Both addiction and mental health are considered to be behavioral health concerns, and they often go hand in hand. Behavioral healthcare is provided through both public and private providers in Massachusetts. Care is generally provided on a local level by community-based providers. The Office of Senator Elizabeth Warren publishes that there are over 50 community health centers (CHCs) in over 300 locations in Massachusetts, serving one in seven residents with a full continuum of care for behavioral health needs.
The National Review reports that close to one out of every four residents of Massachusetts has been directly impacted by the opioid overdose epidemic; 25 percent of residents of the Bay State have lost a loved one to a fatal opioid overdose. Seventy percent of residents surveyed report the opioid crisis as one of the most serious problems the state faces, and nearly everyone knows someone battling opioid addiction.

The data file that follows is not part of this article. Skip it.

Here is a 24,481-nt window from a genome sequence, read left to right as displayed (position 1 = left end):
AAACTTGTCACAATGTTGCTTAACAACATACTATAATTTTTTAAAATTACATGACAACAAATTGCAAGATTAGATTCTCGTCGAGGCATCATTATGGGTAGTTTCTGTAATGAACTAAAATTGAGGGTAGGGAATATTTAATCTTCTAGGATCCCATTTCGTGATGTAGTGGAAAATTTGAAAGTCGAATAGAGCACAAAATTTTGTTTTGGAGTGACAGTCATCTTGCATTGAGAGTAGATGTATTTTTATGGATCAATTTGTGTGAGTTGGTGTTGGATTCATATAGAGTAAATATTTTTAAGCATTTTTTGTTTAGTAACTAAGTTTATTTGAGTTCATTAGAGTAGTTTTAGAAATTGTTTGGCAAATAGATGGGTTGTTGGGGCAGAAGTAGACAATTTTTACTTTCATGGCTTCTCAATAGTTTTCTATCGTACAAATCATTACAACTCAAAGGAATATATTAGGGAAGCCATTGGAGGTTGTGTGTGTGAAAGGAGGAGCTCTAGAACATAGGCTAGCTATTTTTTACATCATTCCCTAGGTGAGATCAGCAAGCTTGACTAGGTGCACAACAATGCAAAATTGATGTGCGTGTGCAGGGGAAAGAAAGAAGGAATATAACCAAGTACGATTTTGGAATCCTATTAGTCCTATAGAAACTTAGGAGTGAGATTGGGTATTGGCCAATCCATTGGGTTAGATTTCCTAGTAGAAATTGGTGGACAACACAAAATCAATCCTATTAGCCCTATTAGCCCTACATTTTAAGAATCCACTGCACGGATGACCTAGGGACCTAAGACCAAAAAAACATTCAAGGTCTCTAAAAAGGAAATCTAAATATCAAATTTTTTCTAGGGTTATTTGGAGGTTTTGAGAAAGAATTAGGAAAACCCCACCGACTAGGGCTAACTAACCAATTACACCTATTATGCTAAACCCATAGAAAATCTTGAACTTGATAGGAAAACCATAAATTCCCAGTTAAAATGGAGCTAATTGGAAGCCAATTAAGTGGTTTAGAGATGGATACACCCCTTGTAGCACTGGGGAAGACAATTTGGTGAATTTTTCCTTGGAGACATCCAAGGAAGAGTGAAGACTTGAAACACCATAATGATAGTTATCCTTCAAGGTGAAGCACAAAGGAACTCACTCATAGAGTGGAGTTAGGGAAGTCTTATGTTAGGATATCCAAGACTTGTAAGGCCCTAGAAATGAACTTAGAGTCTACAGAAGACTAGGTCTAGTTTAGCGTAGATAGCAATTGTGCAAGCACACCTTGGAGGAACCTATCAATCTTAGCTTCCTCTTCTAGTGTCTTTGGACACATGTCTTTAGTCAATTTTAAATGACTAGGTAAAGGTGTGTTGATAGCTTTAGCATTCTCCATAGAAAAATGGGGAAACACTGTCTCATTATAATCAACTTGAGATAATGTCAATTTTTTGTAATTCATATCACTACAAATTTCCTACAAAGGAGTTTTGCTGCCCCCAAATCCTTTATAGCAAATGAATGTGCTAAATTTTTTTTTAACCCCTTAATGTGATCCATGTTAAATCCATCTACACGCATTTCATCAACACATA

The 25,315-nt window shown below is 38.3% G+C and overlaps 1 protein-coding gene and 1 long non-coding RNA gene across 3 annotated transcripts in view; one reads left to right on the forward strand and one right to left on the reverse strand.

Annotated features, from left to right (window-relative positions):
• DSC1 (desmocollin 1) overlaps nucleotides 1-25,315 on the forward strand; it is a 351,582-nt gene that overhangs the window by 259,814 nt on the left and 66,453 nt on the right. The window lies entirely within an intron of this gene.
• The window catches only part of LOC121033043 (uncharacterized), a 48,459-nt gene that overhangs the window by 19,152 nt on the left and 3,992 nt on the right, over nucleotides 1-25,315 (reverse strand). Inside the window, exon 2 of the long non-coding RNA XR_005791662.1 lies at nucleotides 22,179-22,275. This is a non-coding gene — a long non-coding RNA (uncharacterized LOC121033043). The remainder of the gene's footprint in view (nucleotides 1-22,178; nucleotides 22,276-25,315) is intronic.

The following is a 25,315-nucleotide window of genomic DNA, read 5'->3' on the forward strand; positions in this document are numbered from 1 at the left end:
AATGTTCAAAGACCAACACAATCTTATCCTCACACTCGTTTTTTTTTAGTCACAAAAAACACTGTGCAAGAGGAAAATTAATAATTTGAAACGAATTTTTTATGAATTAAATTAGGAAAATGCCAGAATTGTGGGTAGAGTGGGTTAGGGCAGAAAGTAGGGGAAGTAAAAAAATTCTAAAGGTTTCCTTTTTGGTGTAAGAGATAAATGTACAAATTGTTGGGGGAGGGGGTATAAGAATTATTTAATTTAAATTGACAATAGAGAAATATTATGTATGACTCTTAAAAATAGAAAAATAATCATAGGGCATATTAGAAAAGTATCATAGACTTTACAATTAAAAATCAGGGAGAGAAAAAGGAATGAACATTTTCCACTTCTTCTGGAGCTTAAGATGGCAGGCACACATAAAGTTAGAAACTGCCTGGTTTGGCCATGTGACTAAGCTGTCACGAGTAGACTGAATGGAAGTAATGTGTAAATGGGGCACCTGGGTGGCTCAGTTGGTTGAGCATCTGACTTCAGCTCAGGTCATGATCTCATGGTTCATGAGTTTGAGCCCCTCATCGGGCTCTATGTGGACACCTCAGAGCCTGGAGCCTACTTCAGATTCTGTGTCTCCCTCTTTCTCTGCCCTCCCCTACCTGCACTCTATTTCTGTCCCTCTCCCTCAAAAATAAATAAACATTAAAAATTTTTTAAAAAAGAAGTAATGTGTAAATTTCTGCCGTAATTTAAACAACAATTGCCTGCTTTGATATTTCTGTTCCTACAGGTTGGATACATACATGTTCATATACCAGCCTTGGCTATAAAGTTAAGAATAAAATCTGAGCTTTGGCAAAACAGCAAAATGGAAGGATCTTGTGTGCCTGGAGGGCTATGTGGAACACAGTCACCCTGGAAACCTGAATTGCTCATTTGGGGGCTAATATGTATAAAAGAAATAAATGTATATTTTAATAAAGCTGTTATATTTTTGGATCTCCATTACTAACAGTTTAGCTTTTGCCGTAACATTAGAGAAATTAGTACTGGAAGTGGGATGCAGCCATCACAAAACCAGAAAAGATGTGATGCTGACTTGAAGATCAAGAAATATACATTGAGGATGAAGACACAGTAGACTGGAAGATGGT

The Massachusetts DPH publishes that close to 2,000 residents died from an opioid overdose in 2017, most of which (83 percent of confirmed opioid overdoses recorded where a toxicology screen was available) involved the drug fentanyl. Fentanyl is an extremely potent synthetic opioid that has been invading the streets of the United States, especially the Eastern Seaboard recently. Over 50 times more potent than heroin and absorbable through skin contact, fentanyl is being manufactured in illicit laboratories, and it often used to “cut” and stretch other drugs, such as heroin, cocaine, and counterfeit prescription medications. The 2017 National Drug Threat Assessment reports that Massachusetts had the second highest number of fentanyl reports in the United States for the calendar year (CY) 2016 at close to 4,000 law enforcement encounters and incidents.